Swallowing that Pride

I never considered myself as someone who is prideful. I always pictured those types as the ones who boasted about their achievements, flashed their possessions, and were constantly talking about themselves. However, pride doesn’t always come in the form of an outspoken and boastful individual. I guess the fact that I took pride in not being prideful should have been my first clue.

Since becoming a mother, I have really noticed my pride, and not in a good way. Of course I do think there is a right way to being proud, in the way of your family. The way that shows itself through the love you have for each of its members. The kind of pride that shows up when you listen to other mamas and papas boast about their little ones, smiles beaming from ear to ear. It’s that “look what we’ve made, aren’t they beautiful?” kind of pride. That’s the good kind. The kind I’ve been showing lately, not so much.

When you have a baby, there is that maternal instinct that kicks in, full force. I still have no idea what I’m doing most days, but there’s this little gut feeling that I get when I’m totally lost, and usually, when I follow it, things turn out okay. I think everyone has a little bit of instinct in him or her that tells you how to care for, and nurture something that you love so deeply. When I was pregnant and started freaking out about how I, this messed up, forgetful, sinful, immature person was going to be a mother, I was calmed by the fact that I knew this instinct would kick in. I would know what to do, somehow.

This instinct that I’ve taken comfort in has been the source of my pride for the last four and a half months, and it’s not that good kind of pride either. Being a stay at home mom, I’m around my baby boy every waking moment. I like to think that I know exactly what each little coo, squeak, and cry mean. Sometimes I forget the importance of that additional opinion, that second parental instinct that’s a part of this family, the one that I am partnering with in life- my husband’s.

In my previous post I spoke a bit about my love/hate relationship with nursing Judah. Well, though I stated that I’m counting down the days until he started solids, I didn’t expect it to come this quickly. He started solids Saturday. In my mind, we still had a month and a half to go before we even started to consider it. Yes, I was excited for it, but I still needed that month and a half to fully prepare myself and to accept that my little baby is getting older. However, Judah was ready much, much sooner. Image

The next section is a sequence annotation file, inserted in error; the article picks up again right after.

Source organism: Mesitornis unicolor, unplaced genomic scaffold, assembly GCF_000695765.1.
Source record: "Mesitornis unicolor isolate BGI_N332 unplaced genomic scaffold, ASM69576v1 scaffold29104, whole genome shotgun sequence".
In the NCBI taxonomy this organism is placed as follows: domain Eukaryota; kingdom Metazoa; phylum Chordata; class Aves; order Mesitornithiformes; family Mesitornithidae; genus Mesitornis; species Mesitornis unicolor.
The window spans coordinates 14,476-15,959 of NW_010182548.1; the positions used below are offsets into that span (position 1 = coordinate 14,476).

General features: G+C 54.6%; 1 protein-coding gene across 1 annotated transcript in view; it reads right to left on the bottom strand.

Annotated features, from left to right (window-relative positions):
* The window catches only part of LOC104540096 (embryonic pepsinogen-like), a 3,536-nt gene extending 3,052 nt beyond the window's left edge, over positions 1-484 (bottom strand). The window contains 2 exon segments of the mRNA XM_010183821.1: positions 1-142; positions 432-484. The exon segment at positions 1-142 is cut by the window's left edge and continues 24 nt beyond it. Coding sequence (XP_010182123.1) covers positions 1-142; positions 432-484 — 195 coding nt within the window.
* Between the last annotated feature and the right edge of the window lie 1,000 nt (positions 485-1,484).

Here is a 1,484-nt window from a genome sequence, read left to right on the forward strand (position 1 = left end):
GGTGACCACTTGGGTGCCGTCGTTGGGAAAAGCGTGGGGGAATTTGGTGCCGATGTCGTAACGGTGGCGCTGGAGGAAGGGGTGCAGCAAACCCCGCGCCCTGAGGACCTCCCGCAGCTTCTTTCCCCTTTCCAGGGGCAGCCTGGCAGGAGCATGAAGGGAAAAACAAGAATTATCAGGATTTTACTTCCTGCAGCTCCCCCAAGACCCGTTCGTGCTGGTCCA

Kyle and I are in the process of moving and have needed to make several trips to our future place of residence for one reason or another. Because of this, I have spent several hours in the car, needing to use more bottles than normal, and having less time to keep up with pumping. As nursing mothers know, if you don’t use it, you lose it. My little babe also hit a growth spurt during these last couple of weeks and while his needs were increasing, my supply was decreasing. We had gotten the okay from our pediatrician at his four month check up to start Judah on solids whenever we were comfortable, but I had always planned on waiting until six months.

Kyle noticed that Judah was not getting as full as he should be, and even though I complained and expressed concern for not producing enough to fully satisfy my boy’s hungry belly, I was convinced that I could make it work. In my mind, he was not ready for solids yet, and of course, I know best, right? After all, aren’t I the only one with that parental instinct? Wrong.

Kyle did something that I love about him. I hate it in the moment, but it’s good for me. He checked my pride and called me out. He said to me, “didn’t you just blog about doing whatever is best and not comparing yourself to other moms? If Judah is ready for this, it doesn’t matter. And if you’re going to be stubborn, you may as well remove that post you just put up.” Ouch.

So, we went to the store, bought some oatmeal, and what do you know, Judah loved it. He was leaning forward in his chair, mouth open, hands out, waiting for each bite. He was ready, and Kyle’s instinct knew it. My pride…not ready.



There have been several occasions that Kyle has known what Judah needs when I just can’t figure it out. Instead of fighting it, I should be rejoicing in the fact that there are two of us working together to parent this little boy the best we can. It’s something that I know I will continue to struggle with, but I’m hoping that by admitting it, not only to myself, but to you, that I will start to check my own pride.

Being a mom comes with a lot of rights and privileges, but it doesn’t mean that you suddenly know everything. It’s okay to not know. It’s okay to admit that. It’s okay to ask questions, and it’s okay to let your partner take the lead. After all, raising a child takes a team of some sort, and everyone on that team has a little instinct in them.


(excuse the blur, he was swinging his arms with complete satisfaction of his first “big boy” meal)


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